Ina Fried

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Boingo Aims to Make it Easier to Find Wi-Fi Hotspots–Even Free Ones

Although Boingo makes its money from selling paid Wi-Fi access, the latest version of its software even helps people to find free hotspots.

Wi-Finder, as the app is known, will help users find either paid hotspots that are part of Boingo’s paid network or locate a nearby free hotspot. The new version, which will be available for iPhone, Android, Windows and Mac, was announced at the CTIA trade show on Tuesday night.

In the past, Boingo’s app was really only useful to its customers as it located paid locations. That made sense, of course, since Boingo makes its money by selling Wi-Fi, either on a subscription or pay-as-you-go basis. Although it operates only a smattering of its own networks at some airports and other public locations, it has roaming agreements allowing it to sell unlimited access at more than 325,000 locations.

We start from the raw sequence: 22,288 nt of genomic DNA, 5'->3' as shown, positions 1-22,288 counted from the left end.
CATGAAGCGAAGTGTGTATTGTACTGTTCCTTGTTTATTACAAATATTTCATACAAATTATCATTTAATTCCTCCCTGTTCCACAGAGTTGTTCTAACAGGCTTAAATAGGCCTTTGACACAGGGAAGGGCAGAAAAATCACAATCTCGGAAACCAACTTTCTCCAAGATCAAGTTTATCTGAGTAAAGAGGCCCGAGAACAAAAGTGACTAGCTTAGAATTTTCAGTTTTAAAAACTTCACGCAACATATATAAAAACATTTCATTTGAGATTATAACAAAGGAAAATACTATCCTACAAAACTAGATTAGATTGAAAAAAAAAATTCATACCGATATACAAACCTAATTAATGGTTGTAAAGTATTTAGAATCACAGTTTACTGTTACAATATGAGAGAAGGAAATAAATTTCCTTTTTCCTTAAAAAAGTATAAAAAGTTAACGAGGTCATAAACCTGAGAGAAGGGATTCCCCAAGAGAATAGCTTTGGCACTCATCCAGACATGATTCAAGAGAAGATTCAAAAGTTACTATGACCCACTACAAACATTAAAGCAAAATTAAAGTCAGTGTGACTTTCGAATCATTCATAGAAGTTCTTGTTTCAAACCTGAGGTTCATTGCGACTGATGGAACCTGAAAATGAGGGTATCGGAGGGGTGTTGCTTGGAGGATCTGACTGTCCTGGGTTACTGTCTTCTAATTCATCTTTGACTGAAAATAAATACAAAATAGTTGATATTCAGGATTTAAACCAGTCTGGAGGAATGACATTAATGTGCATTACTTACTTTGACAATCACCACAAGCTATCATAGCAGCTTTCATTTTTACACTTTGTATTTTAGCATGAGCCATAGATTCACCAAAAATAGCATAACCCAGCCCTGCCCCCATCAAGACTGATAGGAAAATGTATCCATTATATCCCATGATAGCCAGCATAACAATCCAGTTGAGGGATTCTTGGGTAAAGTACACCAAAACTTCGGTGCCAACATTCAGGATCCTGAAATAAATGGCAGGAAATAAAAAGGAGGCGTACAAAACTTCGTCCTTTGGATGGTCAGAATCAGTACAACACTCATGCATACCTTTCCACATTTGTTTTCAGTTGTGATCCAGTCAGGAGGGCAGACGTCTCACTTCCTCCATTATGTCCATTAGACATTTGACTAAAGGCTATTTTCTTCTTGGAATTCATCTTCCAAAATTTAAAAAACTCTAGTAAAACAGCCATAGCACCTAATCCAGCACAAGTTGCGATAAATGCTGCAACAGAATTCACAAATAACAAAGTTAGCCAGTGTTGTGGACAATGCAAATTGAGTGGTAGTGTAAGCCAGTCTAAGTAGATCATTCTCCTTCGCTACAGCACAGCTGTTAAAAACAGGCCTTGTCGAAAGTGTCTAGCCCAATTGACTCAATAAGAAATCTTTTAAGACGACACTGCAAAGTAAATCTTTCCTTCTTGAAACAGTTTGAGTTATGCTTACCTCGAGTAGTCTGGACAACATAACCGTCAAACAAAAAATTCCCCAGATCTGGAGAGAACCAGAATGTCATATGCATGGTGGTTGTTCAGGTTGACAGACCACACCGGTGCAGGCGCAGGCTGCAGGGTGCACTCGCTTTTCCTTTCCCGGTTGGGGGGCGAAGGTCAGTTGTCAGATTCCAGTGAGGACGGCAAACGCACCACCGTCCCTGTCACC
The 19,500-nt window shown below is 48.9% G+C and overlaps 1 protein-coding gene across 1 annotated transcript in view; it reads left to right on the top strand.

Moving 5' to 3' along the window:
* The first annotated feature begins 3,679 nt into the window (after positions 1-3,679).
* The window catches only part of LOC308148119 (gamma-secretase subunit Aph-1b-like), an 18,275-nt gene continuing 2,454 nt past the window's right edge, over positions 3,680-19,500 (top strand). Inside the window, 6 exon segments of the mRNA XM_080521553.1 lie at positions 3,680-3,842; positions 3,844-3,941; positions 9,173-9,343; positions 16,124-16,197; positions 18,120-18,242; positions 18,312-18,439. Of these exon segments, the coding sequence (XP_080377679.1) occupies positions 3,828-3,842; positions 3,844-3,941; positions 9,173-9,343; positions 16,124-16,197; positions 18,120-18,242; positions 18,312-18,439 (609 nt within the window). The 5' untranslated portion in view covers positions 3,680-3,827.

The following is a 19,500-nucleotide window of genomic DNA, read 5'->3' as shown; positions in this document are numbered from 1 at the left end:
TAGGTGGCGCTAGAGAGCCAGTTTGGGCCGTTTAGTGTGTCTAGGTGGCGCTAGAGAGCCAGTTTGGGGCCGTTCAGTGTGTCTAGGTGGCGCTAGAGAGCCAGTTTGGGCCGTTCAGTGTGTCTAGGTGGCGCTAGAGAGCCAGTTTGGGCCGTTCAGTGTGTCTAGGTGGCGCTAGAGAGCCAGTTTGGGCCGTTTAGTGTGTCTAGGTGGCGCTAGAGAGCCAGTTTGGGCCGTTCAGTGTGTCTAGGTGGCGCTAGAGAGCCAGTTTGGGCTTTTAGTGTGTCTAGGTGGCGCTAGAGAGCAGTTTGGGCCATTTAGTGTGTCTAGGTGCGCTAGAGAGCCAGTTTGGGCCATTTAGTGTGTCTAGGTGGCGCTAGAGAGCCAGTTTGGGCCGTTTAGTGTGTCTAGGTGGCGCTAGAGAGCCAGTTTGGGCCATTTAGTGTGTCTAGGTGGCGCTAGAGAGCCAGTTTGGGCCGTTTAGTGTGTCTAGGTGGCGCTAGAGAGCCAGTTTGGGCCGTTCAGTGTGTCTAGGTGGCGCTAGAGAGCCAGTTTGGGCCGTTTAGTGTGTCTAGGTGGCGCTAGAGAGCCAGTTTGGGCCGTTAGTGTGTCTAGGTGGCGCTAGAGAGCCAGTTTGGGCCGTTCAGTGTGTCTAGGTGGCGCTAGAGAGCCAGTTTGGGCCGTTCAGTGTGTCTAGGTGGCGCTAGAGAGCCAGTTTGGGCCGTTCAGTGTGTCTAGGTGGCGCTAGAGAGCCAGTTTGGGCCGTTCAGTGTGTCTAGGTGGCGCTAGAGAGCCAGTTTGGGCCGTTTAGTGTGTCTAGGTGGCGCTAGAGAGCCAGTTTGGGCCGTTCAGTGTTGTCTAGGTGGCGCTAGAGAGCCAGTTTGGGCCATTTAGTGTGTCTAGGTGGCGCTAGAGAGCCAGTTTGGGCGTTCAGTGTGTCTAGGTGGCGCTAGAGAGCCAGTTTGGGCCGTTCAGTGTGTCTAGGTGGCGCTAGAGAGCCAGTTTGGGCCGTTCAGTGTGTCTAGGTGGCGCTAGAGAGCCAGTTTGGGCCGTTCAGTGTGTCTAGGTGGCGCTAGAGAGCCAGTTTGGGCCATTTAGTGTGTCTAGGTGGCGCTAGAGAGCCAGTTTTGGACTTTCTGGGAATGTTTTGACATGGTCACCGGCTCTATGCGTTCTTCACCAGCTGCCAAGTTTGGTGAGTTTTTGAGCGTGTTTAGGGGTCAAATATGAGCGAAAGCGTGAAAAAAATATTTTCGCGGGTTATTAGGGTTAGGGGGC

The new app, which will be free, will be of use for non-customers as well, displaying a map with Boingo’s paid hotspots in red and free Wi-Fi locations in blue.

Boingo spokesman Christian Gunning said the company hopes to sway a few new customers to its paid network. Even those that don’t become paying customers will help improve Boingo’s database by validating which free networks are indeed up and running.

“We all get something out of the equation,” Gunning said.

The app can even help users automatically log-on to the free locations. Gunning, who lives in Los Angeles, said he once logged into a free hotspot provided by a Jewish museum along his commute. Now, every time his car stops at that stop light he notices his Android phone automatically log onto that network.


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